Monopoly City Streets creates capital by allow users to buy virtual real-estate (viewable only through your browser) in exchange for real money.

Cyworld, Everquest, World of Warcraft and Second Life are virtual worlds which monetise by subscriptions, virtual goods, virtual currency exchanges and ads by physical world brands. Fortune reported that the market in China for virtual goods is larger than the market for online advertising with Tencent, China’s largest messaging+Avatar+social networking service, generating $1 billion  in revenues in 2008, 90% of which is from virtual goods, as cited in the Business Model Database.

– A barcode (or QR Code, Data Matrix and Ezcode)  allows a mobile device to connect a physical product in a store or a poster in the train station to a wealth of online information, such as where the product ingredients came from, or when is the next train (the Economist has a good update on the commercialisation of 2D codes). Again monetisation is by providing the connection between physical and virtual worlds.

Anoto, a Swedish company, produces technology to connect a digital pen with the origin of the paper that it’s writing on. For example, by writing on a business card, you can send that to the contact directly, or by writing on a recruitment form, you can have your job application dispatched immediately. Anoto monetises by acting as the link between the physical world (pen and paper) and the virtual world (that of service providers of business information, recruiters, etc).

There’s probably lots more examples where companies have formed connections between the physical world and countless virtual worlds. And as Clayton Christensen et al argue in Skate to Where the Money Will Be, those who control the interdependent links in a value chain capture the most profit. In other words, the platform that links the physical with the virtual worlds stands to profit the most.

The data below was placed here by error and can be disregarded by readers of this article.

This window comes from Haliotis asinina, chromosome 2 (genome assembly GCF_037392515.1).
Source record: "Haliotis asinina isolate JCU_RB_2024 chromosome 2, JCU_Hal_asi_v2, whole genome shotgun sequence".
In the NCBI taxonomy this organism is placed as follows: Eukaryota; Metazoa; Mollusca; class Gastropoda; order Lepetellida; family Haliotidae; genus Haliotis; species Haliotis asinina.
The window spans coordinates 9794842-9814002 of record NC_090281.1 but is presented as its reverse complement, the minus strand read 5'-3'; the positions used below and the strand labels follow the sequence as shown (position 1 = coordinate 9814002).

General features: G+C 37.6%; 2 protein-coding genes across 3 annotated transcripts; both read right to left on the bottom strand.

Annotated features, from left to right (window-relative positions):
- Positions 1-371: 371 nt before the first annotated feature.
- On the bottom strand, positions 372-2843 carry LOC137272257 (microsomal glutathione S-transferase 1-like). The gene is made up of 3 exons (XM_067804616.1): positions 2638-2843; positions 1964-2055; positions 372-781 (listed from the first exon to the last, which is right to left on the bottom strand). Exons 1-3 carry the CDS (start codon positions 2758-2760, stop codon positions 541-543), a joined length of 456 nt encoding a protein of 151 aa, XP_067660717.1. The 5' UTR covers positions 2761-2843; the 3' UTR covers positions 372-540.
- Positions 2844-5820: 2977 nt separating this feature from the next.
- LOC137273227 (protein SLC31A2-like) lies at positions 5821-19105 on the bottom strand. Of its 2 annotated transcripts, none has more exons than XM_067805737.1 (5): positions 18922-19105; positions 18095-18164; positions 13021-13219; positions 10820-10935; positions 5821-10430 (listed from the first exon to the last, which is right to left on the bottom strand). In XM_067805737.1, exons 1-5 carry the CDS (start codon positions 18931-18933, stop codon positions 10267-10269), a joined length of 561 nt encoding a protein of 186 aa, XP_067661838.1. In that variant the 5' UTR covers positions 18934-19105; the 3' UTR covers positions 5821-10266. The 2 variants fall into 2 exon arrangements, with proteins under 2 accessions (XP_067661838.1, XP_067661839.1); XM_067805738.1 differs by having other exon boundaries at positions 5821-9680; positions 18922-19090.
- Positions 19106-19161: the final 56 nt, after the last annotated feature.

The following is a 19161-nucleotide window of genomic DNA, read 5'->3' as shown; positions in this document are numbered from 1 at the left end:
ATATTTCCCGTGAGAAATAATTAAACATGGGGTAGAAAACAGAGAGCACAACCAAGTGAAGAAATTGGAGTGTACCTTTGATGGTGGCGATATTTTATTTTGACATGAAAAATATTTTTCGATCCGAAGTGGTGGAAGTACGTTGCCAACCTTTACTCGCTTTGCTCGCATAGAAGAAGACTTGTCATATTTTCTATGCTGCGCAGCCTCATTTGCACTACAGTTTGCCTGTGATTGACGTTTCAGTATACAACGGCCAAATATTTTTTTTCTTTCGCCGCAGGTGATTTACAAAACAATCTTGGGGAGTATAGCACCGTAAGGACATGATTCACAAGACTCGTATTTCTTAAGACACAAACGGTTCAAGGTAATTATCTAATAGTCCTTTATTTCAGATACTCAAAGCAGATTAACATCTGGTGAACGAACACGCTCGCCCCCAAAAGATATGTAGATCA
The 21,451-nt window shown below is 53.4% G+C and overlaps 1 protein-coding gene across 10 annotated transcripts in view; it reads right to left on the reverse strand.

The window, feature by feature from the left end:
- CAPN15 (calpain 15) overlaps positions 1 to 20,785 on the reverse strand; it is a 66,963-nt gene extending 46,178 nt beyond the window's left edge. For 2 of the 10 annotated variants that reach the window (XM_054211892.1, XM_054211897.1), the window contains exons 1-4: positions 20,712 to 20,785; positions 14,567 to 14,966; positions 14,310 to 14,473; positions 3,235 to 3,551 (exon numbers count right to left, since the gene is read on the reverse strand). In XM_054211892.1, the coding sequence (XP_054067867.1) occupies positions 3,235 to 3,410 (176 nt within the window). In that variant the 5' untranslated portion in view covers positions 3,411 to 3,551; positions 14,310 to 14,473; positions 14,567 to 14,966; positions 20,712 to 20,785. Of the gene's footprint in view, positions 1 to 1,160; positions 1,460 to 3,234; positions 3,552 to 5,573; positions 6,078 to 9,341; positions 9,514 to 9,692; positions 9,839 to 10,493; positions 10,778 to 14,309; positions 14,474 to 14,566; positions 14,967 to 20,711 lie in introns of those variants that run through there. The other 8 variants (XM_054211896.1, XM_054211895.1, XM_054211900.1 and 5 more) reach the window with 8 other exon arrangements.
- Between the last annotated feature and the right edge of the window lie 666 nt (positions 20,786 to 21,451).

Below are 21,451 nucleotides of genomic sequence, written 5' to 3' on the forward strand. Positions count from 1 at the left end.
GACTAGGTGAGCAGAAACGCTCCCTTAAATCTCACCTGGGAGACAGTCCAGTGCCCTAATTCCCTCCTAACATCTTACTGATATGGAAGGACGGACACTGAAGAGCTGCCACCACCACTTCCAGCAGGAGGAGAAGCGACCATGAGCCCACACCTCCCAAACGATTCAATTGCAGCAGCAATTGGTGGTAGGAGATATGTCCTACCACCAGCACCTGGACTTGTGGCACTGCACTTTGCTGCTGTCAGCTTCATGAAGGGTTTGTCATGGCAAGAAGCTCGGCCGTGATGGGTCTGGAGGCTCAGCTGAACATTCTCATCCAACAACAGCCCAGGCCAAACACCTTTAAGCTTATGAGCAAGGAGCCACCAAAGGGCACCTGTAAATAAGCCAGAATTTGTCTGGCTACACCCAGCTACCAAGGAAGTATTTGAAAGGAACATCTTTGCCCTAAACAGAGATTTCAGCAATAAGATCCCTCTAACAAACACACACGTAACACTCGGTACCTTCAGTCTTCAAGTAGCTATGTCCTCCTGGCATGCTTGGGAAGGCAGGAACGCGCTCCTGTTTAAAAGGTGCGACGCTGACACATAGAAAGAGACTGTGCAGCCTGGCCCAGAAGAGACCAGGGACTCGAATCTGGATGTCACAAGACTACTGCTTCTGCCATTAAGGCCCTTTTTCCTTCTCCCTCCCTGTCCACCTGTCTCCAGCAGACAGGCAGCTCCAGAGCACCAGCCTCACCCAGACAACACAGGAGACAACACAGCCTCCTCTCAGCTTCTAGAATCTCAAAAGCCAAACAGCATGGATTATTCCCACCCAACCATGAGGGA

It’s amazing how value can be created out of thin air.. in this case creating social capital that allows users to ‘augment’ the physics of the real world (time, money or influence). And as S Schaffer said the next Google might be a physical world connection company. That’s the world of Augmented Economics.

Looking forward to your comments,

– Andreas
follow me on Twitter: @andreascon

Socializing the mobile address book: market overview and trends

[2010 might be the year when the mobile address book will become social. Guest blogger Florent Stroppa analyses the market of social address book services, the main actors and the trends.]

addressbookFor years, mobile network operators have invested billions of dollars in networks, subsidized phones and targeted marketing campaigns. Yet they have neglected one of the most used applications on the mobile phone: the address book.

Recent events such as the launch of the INQ1 phone by 3, the acquisition of Zyb by Vodafone and the acquisition Cellity by Nokia, seem to prove that operators are finally beginning to appreciate the importance of the address book.  The boring address book is about to be rebooted with social address book services.

So, what is a social address book service and why are contacts so important? Who are the market players and why is this all happening now?

Behind the social address book